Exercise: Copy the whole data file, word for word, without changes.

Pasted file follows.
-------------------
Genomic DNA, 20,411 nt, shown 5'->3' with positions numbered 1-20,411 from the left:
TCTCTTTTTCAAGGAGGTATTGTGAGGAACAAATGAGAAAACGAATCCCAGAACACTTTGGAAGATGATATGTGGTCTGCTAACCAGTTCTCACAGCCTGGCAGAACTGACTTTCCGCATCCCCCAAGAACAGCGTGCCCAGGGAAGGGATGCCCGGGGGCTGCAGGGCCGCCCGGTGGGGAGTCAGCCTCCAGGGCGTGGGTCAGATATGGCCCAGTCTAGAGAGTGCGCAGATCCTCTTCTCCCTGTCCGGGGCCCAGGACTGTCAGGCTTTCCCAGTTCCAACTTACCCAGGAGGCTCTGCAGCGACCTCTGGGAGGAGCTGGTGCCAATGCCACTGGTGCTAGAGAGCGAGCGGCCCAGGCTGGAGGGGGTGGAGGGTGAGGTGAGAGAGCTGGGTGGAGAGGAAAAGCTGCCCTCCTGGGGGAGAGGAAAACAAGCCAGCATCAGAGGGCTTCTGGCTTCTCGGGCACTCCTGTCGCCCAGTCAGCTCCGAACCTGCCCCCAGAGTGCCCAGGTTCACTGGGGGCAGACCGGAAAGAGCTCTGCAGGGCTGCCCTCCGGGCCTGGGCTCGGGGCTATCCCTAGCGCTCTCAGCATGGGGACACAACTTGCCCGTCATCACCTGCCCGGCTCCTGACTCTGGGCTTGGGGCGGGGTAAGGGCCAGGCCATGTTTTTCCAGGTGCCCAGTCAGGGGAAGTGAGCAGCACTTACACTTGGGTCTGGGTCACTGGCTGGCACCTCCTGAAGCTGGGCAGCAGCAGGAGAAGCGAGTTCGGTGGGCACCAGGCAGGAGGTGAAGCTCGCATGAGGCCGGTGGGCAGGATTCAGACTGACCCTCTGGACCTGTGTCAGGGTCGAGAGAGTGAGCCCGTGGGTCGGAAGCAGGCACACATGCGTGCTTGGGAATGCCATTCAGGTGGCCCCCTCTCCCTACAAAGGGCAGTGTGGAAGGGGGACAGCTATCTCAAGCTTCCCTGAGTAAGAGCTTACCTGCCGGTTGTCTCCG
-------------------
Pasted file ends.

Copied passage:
Genomic DNA, 20,411 nt, shown 5'->3' with positions numbered 1-20,411 from the left:
TCTCTTTTTCAAGGAGGTATTGTGAGGAACAAATGAGAAAACGAATCCCAGAACACTTTGGAAGATGATATGTGGTCTGCTAACCAGTTCTCACAGCCTGGCAGAACTGACTTTCCGCATCCCCCAAGAACAGCGTGCCCAGGGAAGGGATGCCCGGGGGCTGCAGGGCCGCCCGGTGGGGAGTCAGCCTCCAGGGCGTGGGTCAGATATGGCCCAGTCTAGAGAGTGCGCAGATCCTCTTCTCCCTGTCCGGGGCCCAGGACTGTCAGGCTTTCCCAGTTCCAACTTACCCAGGAGGCTCTGCAGCGACCTCTGGGAGGAGCTGGTGCCAATGCCACTGGTGCTAGAGAGCGAGCGGCCCAGGCTGGAGGGGGTGGAGGGTGAGGTGAGAGAGCTGGGTGGAGAGGAAAAGCTGCCCTCCTGGGGGAGAGGAAAACAAGCCAGCATCAGAGGGCTTCTGGCTTCTCGGGCACTCCTGTCGCCCAGTCAGCTCCGAACCTGCCCCCAGAGTGCCCAGGTTCACTGGGGGCAGACCGGAAAGAGCTCTGCAGGGCTGCCCTCCGGGCCTGGGCTCGGGGCTATCCCTAGCGCTCTCAGCATGGGGACACAACTTGCCCGTCATCACCTGCCCGGCTCCTGACTCTGGGCTTGGGGCGGGGTAAGGGCCAGGCCATGTTTTTCCAGGTGCCCAGTCAGGGGAAGTGAGCAGCACTTACACTTGGGTCTGGGTCACTGGCTGGCACCTCCTGAAGCTGGGCAGCAGCAGGAGAAGCGAGTTCGGTGGGCACCAGGCAGGAGGTGAAGCTCGCATGAGGCCGGTGGGCAGGATTCAGACTGACCCTCTGGACCTGTGTCAGGGTCGAGAGAGTGAGCCCGTGGGTCGGAAGCAGGCACACATGCGTGCTTGGGAATGCCATTCAGGTGGCCCCCTCTCCCTACAAAGGGCAGTGTGGAAGGGGGACAGCTATCTCAAGCTTCCCTGAGTAAGAGCTTACCTGCCGGTTGTCTCCG